Precursor to newest Constitutional Amendment: Only the government may own cameras

May 14, 2012 | By | 1 Reply More

Long Island police make mother of three pay for taking photos of decorative helicopter in front of airport.

This case involving Nancy Genovese is but one of many cases where law enforcement officers have been exposed for harassing and hurting people who are guilty of absolutely nothing.

It’s a long trend here in the United States. The government can spy all it wants, while the people are increasingly prohibited from expressing themselves or even from being curious. A lot of people are squeamish about Wikileaks, but it Wikileaks is an organization that does nothing different than the New York Times claims to be doing, yet the United States has illegally forced it into submission.

And although Nancy Genovese did not claim to be doing serious investigative journalism, the American Vision News reports that she was was acting as a citizen journalist:

Nancy Genovese stopped her car on the side of the road across the street from the airport in an area that is open and accessible to the public, and crossed over the road to the airport entryway that is also open and accessible to the public to take a picture of the helicopter display. While still in her car, she took a picture of the decorative helicopter shell with the intention of posting it on her personal “Support Our Troops” web page.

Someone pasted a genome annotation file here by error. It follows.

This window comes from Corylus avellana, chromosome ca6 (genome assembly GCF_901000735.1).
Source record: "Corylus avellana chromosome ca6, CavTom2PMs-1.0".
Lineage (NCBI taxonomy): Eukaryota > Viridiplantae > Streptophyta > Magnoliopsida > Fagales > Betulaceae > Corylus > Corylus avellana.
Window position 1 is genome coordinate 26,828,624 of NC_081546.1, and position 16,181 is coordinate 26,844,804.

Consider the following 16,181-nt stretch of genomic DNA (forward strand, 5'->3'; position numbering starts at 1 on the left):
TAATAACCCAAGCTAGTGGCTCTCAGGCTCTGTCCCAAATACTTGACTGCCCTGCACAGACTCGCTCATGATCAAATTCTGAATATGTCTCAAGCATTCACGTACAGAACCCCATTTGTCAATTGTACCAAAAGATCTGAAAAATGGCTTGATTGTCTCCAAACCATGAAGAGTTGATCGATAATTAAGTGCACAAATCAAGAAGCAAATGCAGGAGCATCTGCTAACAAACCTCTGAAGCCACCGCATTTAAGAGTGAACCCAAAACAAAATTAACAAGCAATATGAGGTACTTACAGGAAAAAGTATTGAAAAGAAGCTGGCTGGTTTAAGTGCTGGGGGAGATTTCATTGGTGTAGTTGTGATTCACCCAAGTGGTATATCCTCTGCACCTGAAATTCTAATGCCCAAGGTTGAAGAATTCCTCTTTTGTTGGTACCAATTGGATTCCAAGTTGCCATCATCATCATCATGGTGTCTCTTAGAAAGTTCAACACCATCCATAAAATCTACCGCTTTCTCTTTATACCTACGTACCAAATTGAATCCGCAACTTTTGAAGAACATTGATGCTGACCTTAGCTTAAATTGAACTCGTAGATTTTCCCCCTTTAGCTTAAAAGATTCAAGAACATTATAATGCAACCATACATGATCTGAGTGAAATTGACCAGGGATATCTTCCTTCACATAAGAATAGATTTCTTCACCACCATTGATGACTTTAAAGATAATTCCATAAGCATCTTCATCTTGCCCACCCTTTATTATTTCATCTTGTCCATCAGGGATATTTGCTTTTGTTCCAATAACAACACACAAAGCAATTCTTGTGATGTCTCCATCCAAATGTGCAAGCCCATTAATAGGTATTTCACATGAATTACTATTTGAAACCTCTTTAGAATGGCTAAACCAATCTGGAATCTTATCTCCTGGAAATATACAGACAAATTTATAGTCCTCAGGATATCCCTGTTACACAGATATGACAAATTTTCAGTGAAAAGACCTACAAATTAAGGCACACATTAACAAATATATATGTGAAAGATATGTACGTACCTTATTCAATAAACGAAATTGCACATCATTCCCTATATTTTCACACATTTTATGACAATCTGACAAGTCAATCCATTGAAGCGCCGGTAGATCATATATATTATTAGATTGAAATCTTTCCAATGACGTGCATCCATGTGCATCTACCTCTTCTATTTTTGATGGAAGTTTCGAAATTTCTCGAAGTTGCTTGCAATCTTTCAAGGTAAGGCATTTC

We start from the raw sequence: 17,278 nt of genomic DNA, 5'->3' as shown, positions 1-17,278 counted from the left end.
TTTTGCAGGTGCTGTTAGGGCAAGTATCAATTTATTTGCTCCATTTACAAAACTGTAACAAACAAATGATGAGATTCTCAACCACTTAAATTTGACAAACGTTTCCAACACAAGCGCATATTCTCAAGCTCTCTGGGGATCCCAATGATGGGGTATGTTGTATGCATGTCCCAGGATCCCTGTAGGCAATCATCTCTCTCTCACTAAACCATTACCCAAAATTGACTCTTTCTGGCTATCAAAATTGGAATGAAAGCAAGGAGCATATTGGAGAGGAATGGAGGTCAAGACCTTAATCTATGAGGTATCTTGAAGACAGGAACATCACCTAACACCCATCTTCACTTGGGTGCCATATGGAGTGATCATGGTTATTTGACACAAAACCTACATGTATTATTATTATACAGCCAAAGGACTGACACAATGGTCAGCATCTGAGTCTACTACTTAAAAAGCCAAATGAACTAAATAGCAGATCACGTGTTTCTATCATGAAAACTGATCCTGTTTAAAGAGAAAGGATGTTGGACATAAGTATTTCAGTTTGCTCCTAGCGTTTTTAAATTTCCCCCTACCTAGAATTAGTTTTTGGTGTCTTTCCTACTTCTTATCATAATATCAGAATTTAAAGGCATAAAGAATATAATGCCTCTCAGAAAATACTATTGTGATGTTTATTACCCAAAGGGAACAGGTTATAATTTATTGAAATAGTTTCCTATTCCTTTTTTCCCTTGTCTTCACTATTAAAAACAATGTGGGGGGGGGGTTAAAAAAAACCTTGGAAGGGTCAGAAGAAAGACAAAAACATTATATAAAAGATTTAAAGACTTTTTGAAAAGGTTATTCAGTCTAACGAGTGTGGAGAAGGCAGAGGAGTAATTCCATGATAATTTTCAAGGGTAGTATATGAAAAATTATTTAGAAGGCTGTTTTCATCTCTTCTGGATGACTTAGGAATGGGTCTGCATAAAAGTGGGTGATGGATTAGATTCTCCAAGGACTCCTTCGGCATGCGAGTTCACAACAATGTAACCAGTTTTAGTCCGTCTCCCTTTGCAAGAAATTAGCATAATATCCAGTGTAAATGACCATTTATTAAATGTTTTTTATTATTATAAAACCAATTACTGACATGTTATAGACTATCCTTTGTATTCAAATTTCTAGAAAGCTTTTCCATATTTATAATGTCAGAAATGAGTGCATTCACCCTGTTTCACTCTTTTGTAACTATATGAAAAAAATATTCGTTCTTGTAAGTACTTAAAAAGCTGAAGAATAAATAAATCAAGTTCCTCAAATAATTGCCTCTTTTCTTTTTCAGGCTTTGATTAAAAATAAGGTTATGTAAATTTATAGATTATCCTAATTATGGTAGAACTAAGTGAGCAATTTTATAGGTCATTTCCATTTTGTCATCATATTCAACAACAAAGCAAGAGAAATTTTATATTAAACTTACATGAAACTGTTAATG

Category: Law Enforcement Abuses, Orwellian, Secrecy, Videotaping law enforcement

About the Author ()

Erich Vieth is an attorney focusing on consumer law litigation and appellate practice. He is also a working musician and a writer, having founded Dangerous Intersection in 2006. Erich lives in the Shaw Neighborhood of St. Louis, Missouri, where he lives half-time with his two extraordinary daughters.

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  1. Tony says:

    Forgive me for my decisive non-american views, but being non-american (and having never set foot in the north american continent) I can not help to point out the irony that this woman was on the receiving end of a (rather mild) version of the conduct of “her troops” she is publicly supporting.

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